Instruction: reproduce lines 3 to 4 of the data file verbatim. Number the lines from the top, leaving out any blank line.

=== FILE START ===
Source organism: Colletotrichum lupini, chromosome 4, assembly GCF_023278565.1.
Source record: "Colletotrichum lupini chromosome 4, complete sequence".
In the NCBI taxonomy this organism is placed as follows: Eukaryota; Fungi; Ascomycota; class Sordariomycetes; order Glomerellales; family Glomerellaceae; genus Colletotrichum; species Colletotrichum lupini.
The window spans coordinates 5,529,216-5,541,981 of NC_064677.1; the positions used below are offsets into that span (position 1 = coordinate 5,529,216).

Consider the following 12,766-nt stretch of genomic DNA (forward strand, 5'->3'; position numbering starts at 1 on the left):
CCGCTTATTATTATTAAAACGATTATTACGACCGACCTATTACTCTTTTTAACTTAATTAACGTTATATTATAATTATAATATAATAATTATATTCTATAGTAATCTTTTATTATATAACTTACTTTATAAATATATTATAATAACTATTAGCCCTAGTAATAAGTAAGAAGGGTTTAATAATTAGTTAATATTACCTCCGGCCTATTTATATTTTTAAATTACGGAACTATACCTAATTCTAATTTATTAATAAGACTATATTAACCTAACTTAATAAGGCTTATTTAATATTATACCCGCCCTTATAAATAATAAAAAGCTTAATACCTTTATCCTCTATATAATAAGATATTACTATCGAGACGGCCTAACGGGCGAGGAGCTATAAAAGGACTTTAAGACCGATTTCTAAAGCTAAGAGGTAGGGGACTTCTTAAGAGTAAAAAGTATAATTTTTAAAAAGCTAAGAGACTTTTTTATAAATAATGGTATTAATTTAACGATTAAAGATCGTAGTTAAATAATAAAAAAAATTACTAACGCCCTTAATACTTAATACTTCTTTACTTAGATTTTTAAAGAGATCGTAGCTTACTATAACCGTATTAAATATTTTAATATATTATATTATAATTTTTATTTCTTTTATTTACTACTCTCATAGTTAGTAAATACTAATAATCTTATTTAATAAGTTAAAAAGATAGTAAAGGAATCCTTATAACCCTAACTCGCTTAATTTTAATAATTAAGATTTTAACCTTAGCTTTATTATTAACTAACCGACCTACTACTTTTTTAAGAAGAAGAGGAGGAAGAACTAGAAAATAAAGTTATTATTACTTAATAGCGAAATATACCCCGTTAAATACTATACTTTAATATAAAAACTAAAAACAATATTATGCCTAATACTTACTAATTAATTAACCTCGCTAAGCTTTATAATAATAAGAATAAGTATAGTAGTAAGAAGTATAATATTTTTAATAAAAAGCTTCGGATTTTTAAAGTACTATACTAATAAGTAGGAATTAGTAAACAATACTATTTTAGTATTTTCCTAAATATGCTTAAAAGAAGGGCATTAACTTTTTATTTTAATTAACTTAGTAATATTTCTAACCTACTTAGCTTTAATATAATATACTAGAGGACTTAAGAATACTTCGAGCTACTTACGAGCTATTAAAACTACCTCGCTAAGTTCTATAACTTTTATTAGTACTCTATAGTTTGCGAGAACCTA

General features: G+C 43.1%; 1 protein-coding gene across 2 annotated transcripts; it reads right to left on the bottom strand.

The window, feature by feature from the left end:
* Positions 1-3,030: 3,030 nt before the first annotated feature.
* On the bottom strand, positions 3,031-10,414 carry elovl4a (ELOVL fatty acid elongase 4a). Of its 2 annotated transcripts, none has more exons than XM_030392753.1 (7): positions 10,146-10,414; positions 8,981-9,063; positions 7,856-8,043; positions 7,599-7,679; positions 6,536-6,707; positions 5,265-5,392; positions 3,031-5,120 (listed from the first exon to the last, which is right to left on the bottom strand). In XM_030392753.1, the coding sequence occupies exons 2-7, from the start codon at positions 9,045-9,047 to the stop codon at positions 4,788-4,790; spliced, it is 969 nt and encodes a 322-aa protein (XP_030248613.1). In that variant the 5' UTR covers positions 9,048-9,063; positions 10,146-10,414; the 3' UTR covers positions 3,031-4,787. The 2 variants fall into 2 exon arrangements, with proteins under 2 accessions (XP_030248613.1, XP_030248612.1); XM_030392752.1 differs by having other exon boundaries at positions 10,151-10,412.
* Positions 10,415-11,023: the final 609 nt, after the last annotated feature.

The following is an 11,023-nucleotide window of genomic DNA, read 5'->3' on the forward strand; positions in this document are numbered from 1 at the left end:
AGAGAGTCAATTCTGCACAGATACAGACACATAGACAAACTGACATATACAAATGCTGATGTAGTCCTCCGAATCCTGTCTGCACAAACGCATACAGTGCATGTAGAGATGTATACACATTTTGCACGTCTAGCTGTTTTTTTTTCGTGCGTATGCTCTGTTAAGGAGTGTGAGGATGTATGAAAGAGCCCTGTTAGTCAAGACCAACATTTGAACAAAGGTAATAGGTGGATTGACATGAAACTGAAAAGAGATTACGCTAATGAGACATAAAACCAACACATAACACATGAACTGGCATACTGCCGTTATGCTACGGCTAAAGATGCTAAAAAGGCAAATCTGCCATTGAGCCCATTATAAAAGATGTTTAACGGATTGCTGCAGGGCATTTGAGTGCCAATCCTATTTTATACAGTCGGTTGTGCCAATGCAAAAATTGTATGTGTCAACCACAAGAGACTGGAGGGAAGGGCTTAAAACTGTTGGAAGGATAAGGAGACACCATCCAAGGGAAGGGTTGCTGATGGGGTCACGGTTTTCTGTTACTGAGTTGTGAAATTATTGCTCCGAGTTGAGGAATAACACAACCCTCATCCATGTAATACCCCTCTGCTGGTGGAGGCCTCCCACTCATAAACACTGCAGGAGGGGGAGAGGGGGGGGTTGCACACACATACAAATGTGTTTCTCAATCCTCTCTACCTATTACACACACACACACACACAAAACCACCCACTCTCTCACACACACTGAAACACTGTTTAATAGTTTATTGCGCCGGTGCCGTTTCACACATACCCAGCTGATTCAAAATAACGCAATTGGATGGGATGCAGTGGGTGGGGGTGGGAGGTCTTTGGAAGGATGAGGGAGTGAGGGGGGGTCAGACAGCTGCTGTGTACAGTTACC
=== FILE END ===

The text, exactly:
In the NCBI taxonomy this organism is placed as follows: Eukaryota; Fungi; Ascomycota; class Sordariomycetes; order Glomerellales; family Glomerellaceae; genus Colletotrichum; species Colletotrichum lupini.
The window spans coordinates 5,529,216-5,541,981 of NC_064677.1; the positions used below are offsets into that span (position 1 = coordinate 5,529,216).